Photo by freestocks on Unsplash

This is an unfortunate trend for history, but it’s a great trend for fiction. Historical fiction allows writers to emote all they want about the past (or about the present set in the past), and for readers to enjoy feeling empathetically horrified and morally superior. Combine this with the escapism of binge-reading series of books featuring fatally flawed emotional characters, and the ease of loading a zillion novels onto ones device, it’s no wonder historical fiction is becoming more popular.

Johnathan Lee is right: the carthartic effect of setting our polarized views in the past is selling books. It’s a shame it isn’t doing anything truly historical.

Notes on history and historical fiction, Part II

As I continue my new avocation of writing (thus far unpublished) novels, there is no avoiding history. Even my first book, a novella, was split between the present and the 1880s, and the mysteries are set in 1860s. This makes them historical fiction, or historical mysteries.

One of the reasons I began writing mysteries is because I read some novels that I believe misused the historical past, stories that could have taken place in any time, including the present. For these authors, the past just seemed to be a setting, where you could use hansom cabs and hoop skirts for effect. In some of these novels, people spoke anachronistically, but even when they didn’t the possible sounds and smells of the place simply weren’t there.

To me that’s the difference between using the past as a setting and setting a story in the past. My books are set deeply within the past. The reader should have a sense of what things were like in 19th century London. It’s not enough to have the clop-clopping of horses and the misting of fog. I want the click of door latches, the smell of tanneries, the gray light on London Bridge. The street names and omnibus routes must be correct for 1863, not 1880 or 2020. I want to show the city being torn up for sewers, the distinctions in how people of different classes might behave, the way women in skirts dealt with toileting. And it all must be based on fact, on historical research.

I recently joined the Historical Novel Society, and in the first week on the Facebook group there was an argument about how accurate a writer of historical fiction needed to be, and another about whether the show Bridgerton was worth watching. It was distressingly easy for me to take sides.

I would say “no” on Bridgerton, but that has nothing to do with the color-blind casting. In my research I keep stumbling on evidence of both women and people with various differences having more agency and being more visible than is portrayed in the movies and television shows of the last century. So it’s possible that some of the things that don’t seem “real” (a black man hob-nobbing with other upper middle-class snobs) might actually be more accurate for the time.

A great deal of what we “know” about the past comes from prescriptive documents, works designed to convince people to correct their behavior. I try to teach my students that when they read a law code punishing adultery, theft, and trespassing, there must be a great deal of adultery, theft, and trespassing going on in the society. Otherwise there’d be no need for a law.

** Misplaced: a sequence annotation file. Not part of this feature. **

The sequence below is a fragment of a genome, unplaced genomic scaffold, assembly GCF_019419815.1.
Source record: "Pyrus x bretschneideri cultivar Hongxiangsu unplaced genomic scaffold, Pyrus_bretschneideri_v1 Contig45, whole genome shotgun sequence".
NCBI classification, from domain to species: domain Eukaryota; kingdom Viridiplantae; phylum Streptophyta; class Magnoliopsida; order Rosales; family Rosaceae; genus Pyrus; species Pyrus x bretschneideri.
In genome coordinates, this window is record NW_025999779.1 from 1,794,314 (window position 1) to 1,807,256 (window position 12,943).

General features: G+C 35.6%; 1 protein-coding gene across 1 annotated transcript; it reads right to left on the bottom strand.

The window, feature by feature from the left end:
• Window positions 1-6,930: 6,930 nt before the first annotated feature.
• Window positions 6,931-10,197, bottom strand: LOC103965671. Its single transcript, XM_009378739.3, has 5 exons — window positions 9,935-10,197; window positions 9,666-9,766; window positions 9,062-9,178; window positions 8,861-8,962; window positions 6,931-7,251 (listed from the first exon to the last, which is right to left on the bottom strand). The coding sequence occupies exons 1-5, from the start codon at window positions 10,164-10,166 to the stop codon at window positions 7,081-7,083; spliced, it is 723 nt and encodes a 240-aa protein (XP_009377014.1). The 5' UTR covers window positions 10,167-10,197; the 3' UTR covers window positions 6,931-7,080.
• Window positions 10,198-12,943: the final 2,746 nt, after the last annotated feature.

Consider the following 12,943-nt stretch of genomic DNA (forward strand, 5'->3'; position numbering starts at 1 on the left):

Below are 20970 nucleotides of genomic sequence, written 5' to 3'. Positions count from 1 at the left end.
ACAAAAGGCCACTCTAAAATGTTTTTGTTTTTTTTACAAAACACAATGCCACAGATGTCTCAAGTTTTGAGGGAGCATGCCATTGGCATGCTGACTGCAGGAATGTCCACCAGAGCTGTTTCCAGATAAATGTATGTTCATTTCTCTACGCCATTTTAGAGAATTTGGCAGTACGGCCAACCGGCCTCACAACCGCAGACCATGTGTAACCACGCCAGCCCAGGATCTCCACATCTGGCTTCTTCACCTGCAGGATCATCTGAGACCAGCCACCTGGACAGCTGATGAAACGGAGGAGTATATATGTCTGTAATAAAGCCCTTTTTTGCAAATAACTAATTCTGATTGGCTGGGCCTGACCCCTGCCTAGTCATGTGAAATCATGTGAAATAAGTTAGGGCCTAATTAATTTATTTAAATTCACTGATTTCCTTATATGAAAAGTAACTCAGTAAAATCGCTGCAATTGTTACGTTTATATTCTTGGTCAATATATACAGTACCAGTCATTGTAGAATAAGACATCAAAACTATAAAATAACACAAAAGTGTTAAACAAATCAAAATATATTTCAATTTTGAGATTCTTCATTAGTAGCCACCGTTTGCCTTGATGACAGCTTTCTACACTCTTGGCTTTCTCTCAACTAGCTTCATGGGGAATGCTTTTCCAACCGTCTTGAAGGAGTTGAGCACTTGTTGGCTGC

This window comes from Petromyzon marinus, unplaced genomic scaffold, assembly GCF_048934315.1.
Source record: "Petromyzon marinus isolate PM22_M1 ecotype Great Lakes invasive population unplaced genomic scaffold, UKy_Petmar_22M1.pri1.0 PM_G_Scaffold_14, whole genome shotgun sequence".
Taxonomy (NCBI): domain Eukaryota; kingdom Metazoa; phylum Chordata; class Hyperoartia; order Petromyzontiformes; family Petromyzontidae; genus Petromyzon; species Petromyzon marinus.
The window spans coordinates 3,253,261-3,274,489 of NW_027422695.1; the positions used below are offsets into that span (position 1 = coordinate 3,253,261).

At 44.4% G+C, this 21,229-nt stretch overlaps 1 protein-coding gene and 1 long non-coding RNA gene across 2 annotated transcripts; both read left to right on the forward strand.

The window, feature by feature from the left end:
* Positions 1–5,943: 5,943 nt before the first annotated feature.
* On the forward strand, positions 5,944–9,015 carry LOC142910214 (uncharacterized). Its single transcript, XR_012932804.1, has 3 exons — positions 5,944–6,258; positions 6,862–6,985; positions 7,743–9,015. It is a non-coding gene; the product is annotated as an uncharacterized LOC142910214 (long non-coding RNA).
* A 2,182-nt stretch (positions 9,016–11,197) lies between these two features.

So if you find a lot of literature telling women that their role is to be very good at managing a household, you can be damn sure that a lot of women aren’t doing that but are doing other things. We are discovering that more and more artworks and literature were created by women using the names of men, for example.

No, my problem with Bridgerton, and many contemporary historical novels, is that the historical setting is ignored as an influence on the characters, and sometimes even on the plot.

I think I first noticed this trend in the movie Elizabeth, the 1998 film with Cate Blanchett. As I was watching her being attacked by her poisoned gown, I was thinking wait, what about the motives of the assassin? How can we tell this story without the religious or political context? It seemed to be all about the emotions and reactions of the characters. We could have been in 12th century France or early 20th century China. It could have been Macbeth. The Emotions of Elizabeth was not what I came to see.

Movies and books that use the past just as a setting for telling a story are not, to me, historical fiction. They’re just fiction. In the next post, I’ll talk about the recent revival in the popularity of historical fiction, and where it might come from.

Part III

Notes on history and historical fiction, Part I

This post will be the first in a series examining the differences between history and historical fiction.

Surely that’s ridiculous, you say. History is what really happened. Historical fiction is just made-up stories. Alas, as I tell my students about historical events, “it’s more complicated than you think”.

First, history as an academic discipline is not what really happened. We have a limited historical record for a particular era, a mix of archaeology, material culture, and written work (diaries, newspapers, letters, etc.). We have lists of events that most people agree actually occurred, because we can trace the lead-up to them and the impact afterward. What historians do is interpret the historical record, trying to create meaning that informs us about the past.